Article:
Wednesday, 8 May 2013

Staging That Highly Effective Meeting... Will He/She Attend?

In a perfect world, staging a meeting is to simply inform the persons whom you’re interested in meeting with and they just show up.  You say what you have to say; they say what they have to say and every leaves happy. 
In the real world however, arranging a meeting can reach complexity levels rivalling rocket science sophistication.  Here are five tips to help you achieve success in arranging that critical meeting.

Advanced Notification
The more autonomy that one has on the job, the greater the length of advanced notification that must be given.

Send Agenda Ahead
This depends on whether or not the meeting will be a session to pass on information.  If you’re just going to pass on information, the agenda may be given out at the meeting.   If, however, it is a planning meeting, then to benefit maximally from all persons in attendance, early access to the agenda is most helpful.

Clearly Articulate Discussion Points
You run a serious risk of spending an entire meeting discussing around a subject, trying to zero in on what really needs to be discussed; you therefore leave the meeting fruitless.  As the convenor of the meeting you need to know what the problem(s) is(are) and what specific decisions need to be made.

Convene a Meeting Only When Necessary
Remember the story, “The Boy Who Cried Wolf?”  If you develop a reputation of hosting “pointless” meetings, people will eventually start ignoring you (as long as they are able to).  The day may come when you really need that meeting, but everyone is “busy.”  Make sure that everyone who is asked to sit in a meeting does have something to contribute.  And of course you must allow each attendee to make a contribution.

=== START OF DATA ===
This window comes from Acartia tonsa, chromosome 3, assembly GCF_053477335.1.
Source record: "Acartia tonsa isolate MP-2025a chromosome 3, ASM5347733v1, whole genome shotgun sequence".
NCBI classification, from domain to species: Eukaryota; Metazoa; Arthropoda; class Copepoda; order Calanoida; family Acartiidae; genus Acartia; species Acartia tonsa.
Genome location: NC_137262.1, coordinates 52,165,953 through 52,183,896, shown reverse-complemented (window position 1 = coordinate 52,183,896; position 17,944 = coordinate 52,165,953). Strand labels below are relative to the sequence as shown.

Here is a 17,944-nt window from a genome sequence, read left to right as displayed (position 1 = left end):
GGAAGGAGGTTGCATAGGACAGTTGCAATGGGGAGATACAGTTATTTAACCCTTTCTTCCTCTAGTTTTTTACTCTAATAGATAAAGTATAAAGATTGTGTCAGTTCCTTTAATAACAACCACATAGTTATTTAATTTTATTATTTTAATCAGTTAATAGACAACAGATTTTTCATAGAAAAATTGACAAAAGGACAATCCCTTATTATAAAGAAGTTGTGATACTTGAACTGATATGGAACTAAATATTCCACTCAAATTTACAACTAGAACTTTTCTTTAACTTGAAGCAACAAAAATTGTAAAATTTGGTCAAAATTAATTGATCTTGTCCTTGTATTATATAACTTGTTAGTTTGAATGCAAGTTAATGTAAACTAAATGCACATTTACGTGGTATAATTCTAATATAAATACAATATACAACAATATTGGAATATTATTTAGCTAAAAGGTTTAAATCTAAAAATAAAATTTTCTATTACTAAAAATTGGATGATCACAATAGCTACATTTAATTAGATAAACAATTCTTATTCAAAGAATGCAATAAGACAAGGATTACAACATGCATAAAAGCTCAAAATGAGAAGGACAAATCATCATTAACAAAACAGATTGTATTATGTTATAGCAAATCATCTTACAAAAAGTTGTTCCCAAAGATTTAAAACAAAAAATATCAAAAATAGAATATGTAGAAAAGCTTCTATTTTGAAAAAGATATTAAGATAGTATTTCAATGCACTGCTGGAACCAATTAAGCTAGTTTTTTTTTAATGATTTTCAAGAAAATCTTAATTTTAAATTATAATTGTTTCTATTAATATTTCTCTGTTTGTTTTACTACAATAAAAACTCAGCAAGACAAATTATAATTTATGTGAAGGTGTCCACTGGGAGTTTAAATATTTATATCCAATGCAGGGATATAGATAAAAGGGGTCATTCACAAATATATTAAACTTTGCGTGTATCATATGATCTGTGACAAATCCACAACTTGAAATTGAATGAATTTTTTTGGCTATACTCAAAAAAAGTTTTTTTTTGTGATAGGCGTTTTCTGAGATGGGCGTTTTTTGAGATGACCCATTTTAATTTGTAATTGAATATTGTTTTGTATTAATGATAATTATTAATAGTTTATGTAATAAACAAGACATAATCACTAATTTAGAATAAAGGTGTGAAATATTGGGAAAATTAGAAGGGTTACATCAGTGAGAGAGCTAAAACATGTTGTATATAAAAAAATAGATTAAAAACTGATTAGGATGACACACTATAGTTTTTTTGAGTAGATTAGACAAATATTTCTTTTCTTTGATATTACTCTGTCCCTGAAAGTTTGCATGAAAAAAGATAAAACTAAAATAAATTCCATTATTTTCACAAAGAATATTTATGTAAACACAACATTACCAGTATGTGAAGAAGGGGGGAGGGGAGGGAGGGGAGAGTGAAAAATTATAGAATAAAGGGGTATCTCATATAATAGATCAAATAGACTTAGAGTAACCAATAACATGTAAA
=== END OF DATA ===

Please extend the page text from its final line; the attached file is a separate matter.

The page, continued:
Anticipate Those “Excuses and Emergencies”
For various reasons some persons are only interested in attending meetings that they convene or only those that would invite the attention of one who has the authority to dis-employ them if they were to be absent.  Where you suspect that that may occur you must rely on more than an e-mail invitation.  Make phone calls too, and seek to speak directly with the party (ies).  Leaving messages with secretaries or admin assistants may have no greater effect than e-mails.  If necessary seek to have a private audience with that person (those persons) prior to the main meeting; convince them that they have a vested interest in being present, and that their input will be invaluable in achieving success.  In extreme cases you may need to consider asking someone else to convene the meeting on your behalf.  As a rule though always follow an email with a call.

Arranging meetings is an art and it’s a science; either way it takes diligent work to achieve success every time.  Know your people, know what works for whom; know how to pull highly effective teams together.  You may be amazed at the success of your next meeting.